The COVID-19 Pandemic and Opioid Use

lady wearing a mask during the pandemic

Preliminary research shows that opioid use during the pandemic has increased across the United States. The New York Times collected provisional drug overdose death data from the pandemic and saw the number of opioid-related deaths rise. A Siena College Research Institute survey found that 92% of New York opioid addiction professionals say opioid use has increased since the pandemic started.

What do these statistics mean for someone with opioid addiction or their loved ones? People with opioid use disorder need more support for their personal wellness and recovery. Find out how you can get access to support during the COVID-19 pandemic.

How Does the Pandemic Affect People With Opioid Use Disorder?

Many people who have opioid use disorder need to take extra care. If you are struggling with an opioid addiction, the pandemic may create these risks for your recovery:

  • Possible increased risk of COVID-19 complications: Opioid use affects lung and heart health, possibly leading to an increased risk of complications due to COVID-19.
  • Higher potential for triggers: Increased emotional and financial stress can result in more frequent urges to use opioids.
  • More difficulty accessing care: Environmental exposure risks and lower patient capacity in health care can make it harder for some patients to access treatment.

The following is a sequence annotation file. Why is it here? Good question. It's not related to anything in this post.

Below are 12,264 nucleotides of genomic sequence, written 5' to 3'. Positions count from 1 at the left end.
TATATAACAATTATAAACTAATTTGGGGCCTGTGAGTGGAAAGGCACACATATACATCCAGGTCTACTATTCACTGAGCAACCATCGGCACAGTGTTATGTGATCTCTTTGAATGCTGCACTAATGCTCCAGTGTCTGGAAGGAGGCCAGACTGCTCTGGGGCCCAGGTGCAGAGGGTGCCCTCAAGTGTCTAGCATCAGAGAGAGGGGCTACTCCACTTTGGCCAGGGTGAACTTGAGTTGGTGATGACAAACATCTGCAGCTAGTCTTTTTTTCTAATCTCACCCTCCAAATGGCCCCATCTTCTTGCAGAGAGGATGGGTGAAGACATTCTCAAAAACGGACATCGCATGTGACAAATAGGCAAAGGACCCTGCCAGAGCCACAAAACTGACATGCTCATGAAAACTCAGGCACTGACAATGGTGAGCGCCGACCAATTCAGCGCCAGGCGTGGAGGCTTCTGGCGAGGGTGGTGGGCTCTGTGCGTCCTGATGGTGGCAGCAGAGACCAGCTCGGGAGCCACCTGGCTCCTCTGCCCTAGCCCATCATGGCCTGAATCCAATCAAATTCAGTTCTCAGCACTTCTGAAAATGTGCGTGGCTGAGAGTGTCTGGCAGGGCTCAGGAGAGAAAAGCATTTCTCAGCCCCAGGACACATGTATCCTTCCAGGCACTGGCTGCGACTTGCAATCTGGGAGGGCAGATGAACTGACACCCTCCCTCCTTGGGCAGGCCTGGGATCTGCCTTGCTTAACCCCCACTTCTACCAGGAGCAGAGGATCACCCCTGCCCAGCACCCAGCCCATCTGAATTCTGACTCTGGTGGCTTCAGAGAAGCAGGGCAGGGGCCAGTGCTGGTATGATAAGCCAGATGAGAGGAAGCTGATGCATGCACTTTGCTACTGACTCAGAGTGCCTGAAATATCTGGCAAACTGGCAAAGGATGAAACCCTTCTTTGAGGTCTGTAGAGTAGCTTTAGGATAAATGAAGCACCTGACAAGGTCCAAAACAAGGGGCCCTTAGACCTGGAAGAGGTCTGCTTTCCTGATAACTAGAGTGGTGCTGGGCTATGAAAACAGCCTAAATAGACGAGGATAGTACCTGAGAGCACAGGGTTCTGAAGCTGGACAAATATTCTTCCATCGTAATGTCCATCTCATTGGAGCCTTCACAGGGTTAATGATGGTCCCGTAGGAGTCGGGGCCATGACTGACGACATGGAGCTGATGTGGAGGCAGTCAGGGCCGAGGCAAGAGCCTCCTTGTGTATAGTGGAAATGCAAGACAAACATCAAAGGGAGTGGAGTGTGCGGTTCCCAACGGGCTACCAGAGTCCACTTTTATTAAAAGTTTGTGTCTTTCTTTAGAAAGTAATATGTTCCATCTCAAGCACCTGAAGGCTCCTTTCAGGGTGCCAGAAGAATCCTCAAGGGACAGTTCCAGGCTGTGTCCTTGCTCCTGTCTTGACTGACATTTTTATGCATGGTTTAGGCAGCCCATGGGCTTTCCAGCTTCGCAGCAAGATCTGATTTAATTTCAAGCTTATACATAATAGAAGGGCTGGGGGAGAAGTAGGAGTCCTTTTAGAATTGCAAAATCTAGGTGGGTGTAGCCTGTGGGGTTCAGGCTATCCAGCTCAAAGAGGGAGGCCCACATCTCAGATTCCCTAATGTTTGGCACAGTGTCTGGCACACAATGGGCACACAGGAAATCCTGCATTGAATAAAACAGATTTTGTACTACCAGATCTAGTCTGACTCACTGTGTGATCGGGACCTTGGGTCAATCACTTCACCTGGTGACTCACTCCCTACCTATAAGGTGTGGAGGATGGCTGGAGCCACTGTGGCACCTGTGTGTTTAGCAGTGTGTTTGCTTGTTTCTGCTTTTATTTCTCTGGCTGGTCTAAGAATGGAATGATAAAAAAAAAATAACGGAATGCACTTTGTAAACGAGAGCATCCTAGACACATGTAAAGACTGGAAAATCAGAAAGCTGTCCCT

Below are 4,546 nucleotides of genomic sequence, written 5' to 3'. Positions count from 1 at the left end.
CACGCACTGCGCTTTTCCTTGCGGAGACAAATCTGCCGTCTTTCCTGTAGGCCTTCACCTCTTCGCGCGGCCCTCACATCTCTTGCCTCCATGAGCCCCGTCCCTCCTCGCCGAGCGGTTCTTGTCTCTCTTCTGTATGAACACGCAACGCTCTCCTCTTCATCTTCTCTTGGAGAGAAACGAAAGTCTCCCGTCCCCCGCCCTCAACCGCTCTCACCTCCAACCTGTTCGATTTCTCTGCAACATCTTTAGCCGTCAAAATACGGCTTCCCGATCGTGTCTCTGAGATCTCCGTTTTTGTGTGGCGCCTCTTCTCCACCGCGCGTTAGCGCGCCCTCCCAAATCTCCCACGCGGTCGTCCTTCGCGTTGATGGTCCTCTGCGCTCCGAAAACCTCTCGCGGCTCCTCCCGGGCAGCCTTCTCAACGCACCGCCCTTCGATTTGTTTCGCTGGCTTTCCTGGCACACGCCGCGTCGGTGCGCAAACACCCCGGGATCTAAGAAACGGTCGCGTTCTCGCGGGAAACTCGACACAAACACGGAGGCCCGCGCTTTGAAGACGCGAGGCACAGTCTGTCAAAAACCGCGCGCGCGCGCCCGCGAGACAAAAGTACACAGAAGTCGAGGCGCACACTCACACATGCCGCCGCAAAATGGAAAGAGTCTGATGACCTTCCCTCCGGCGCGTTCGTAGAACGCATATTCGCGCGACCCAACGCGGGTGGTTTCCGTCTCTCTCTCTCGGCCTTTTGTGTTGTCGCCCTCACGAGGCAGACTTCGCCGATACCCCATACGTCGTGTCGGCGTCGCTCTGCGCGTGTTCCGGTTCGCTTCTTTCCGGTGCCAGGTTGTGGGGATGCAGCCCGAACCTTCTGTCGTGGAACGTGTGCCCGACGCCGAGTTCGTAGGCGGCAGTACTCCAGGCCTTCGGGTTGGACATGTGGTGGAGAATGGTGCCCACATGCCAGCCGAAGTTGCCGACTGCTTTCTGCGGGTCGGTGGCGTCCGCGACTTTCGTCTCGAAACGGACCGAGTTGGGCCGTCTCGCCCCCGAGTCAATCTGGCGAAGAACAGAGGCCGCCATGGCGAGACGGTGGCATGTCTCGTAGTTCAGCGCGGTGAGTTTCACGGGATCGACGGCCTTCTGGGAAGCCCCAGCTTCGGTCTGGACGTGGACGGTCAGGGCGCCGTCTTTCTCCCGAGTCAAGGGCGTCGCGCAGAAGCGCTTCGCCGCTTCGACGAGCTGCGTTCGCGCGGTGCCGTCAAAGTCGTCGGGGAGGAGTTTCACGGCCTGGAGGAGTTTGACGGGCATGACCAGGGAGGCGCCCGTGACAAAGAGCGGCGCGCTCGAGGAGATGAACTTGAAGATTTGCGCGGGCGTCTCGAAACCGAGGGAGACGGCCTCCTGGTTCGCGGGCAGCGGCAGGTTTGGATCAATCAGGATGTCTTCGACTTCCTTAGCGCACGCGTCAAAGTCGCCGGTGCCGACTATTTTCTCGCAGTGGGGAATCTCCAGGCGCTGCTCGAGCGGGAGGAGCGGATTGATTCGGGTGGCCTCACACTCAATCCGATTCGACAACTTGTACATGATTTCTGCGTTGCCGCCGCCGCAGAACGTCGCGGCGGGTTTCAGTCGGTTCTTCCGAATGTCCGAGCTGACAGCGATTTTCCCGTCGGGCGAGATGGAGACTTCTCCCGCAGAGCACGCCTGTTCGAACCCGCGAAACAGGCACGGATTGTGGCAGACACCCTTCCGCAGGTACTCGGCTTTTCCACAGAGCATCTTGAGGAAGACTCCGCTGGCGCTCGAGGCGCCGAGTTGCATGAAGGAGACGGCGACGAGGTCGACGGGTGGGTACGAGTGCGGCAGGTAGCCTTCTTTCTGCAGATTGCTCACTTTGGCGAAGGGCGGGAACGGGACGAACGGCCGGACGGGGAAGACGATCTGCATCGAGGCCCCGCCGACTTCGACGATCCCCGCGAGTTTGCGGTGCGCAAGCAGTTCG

What Are Care Providers Doing to Help Patients During the Pandemic?

You can still access treatment safely thanks to ongoing regulatory measures. Health authorities and addiction clinics have worked together during the pandemic to improve safe access to care with these changes in regulations:

  • Medication in advance: Depending on your progress in recovery, your provider may permit you to take home two to four weeks of methadone treatment to reduce your exposure.
  • Prescriptions via televisit: If you plan to enter a buprenorphine treatment program, your doctor can evaluate you over the phone during the pandemic.
  • Remote mental health services: Under telemedicine regulations, many patients can also receive opioid addiction therapy remotely.

How Can I Take Care of Myself During the Pandemic if I Have an Opioid Addiction?

In addition to receiving support from your medical team, you can practice self-care and reach out to your support system. With the extra challenges posed by the COVID-19 pandemic, you can take these steps to improve your chance of recovery success:

  • Find ways to manage stress: The Centers for Disease Control and Prevention (CDC) has resources on managing stress during the pandemic.
  • Stay in touch with your loved ones: Keep an open line of communication with the people you care about to manage any feelings of isolation.
  • Keep yourself safe from COVID-19: Do your best to protect yourself from COVID-19 using advice from the CDC.

Find an Opioid Addiction Treatment Center Near You

With medical support, a person with opioid addiction can work toward recovery during the COVID-19 pandemic. If you or a loved one wants to begin medication-assisted treatment (MAT), find a BAART Programs clinic near you. Our location listings also include our network partners who serve patients across the United States.